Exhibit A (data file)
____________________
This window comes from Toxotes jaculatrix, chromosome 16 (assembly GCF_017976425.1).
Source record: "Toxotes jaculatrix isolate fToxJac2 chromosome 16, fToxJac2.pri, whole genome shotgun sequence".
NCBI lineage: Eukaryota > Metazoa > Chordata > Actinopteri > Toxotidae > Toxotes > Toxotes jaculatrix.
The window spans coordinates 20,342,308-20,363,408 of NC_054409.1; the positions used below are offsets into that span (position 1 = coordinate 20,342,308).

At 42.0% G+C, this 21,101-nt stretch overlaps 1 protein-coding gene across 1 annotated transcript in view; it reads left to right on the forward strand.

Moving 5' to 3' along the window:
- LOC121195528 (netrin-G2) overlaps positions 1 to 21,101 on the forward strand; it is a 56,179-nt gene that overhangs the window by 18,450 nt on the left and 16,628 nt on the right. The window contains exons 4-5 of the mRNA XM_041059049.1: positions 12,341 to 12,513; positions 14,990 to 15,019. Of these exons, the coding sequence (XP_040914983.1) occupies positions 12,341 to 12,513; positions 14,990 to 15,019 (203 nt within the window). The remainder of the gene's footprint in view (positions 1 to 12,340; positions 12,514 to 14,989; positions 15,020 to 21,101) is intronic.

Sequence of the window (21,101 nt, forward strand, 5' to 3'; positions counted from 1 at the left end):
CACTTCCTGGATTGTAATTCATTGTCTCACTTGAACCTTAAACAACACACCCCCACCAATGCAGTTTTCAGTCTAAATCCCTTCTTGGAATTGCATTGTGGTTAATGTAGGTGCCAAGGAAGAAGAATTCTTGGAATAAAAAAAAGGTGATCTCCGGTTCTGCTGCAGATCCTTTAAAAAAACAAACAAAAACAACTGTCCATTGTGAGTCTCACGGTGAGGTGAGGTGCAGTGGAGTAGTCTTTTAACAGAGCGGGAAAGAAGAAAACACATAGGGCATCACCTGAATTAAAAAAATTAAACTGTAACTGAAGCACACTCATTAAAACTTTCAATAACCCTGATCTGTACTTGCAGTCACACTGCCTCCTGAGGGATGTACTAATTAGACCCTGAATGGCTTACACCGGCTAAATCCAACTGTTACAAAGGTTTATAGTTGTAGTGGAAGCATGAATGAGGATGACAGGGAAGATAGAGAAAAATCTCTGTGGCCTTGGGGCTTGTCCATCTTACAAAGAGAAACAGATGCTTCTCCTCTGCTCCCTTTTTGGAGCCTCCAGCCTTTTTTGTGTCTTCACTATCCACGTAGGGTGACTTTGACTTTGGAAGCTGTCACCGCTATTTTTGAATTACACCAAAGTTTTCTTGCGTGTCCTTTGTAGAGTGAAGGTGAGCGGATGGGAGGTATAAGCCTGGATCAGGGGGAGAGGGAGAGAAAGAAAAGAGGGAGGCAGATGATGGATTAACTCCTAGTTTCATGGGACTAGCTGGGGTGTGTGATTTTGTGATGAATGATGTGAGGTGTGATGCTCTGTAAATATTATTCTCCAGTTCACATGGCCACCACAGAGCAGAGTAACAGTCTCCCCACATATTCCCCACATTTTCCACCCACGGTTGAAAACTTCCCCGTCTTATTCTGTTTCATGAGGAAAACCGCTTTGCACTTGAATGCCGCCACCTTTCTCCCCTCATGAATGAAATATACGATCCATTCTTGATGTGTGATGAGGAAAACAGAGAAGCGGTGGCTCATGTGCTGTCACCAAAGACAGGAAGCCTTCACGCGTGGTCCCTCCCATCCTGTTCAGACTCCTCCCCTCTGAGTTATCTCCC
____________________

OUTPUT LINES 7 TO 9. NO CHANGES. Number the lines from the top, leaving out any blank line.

- LOC121195528 (netrin-G2) overlaps positions 1 to 21,101 on the forward strand; it is a 56,179-nt gene that overhangs the window by 18,450 nt on the left and 16,628 nt on the right. The window contains exons 4-5 of the mRNA XM_041059049.1: positions 12,341 to 12,513; positions 14,990 to 15,019. Of these exons, the coding sequence (XP_040914983.1) occupies positions 12,341 to 12,513; positions 14,990 to 15,019 (203 nt within the window). The remainder of the gene's footprint in view (positions 1 to 12,340; positions 12,514 to 14,989; positions 15,020 to 21,101) is intronic.

Sequence of the window (21,101 nt, forward strand, 5' to 3'; positions counted from 1 at the left end):
CACTTCCTGGATTGTAATTCATTGTCTCACTTGAACCTTAAACAACACACCCCCACCAATGCAGTTTTCAGTCTAAATCCCTTCTTGGAATTGCATTGTGGTTAATGTAGGTGCCAAGGAAGAAGAATTCTTGGAATAAAAAAAAGGTGATCTCCGGTTCTGCTGCAGATCCTTTAAAAAAACAAACAAAAACAACTGTCCATTGTGAGTCTCACGGTGAGGTGAGGTGCAGTGGAGTAGTCTTTTAACAGAGCGGGAAAGAAGAAAACACATAGGGCATCACCTGAATTAAAAAAATTAAACTGTAACTGAAGCACACTCATTAAAACTTTCAATAACCCTGATCTGTACTTGCAGTCACACTGCCTCCTGAGGGATGTACTAATTAGACCCTGAATGGCTTACACCGGCTAAATCCAACTGTTACAAAGGTTTATAGTTGTAGTGGAAGCATGAATGAGGATGACAGGGAAGATAGAGAAAAATCTCTGTGGCCTTGGGGCTTGTCCATCTTACAAAGAGAAACAGATGCTTCTCCTCTGCTCCCTTTTTGGAGCCTCCAGCCTTTTTTGTGTCTTCACTATCCACGTAGGGTGACTTTGACTTTGGAAGCTGTCACCGCTATTTTTGAATTACACCAAAGTTTTCTTGCGTGTCCTTTGTAGAGTGAAGGTGAGCGGATGGGAGGTATAAGCCTGGATCAGGGGGAGAGGGAGAGAAAGAAAAGAGGGAGGCAGATGATGGATTAACTCCTAGTTTCATGGGACTAGCTGGGGTGTGTGATTTTGTGATGAATGATGTGAGGTGTGATGCTCTGTAAATATTATTCTCCAGTTCACATGGCCACCACAGAGCAGAGTAACAGTCTCCCCACATATTCCCCACATTTTCCACCCACGGTTGAAAACTTCCCCGTCTTATTCTGTTTCATGAGGAAAACCGCTTTGCACTTGAATGCCGCCACCTTTCTCCCCTCATGAATGAAATATACGATCCATTCTTGATGTGTGATGAGGAAAACAGAGAAGCGGTGGCTCATGTGCTGTCACCAAAGACAGGAAGCCTTCACGCGTGGTCCCTCCCATCCTGTTCAGACTCCTCCCCTCTGAGTTATCTCCC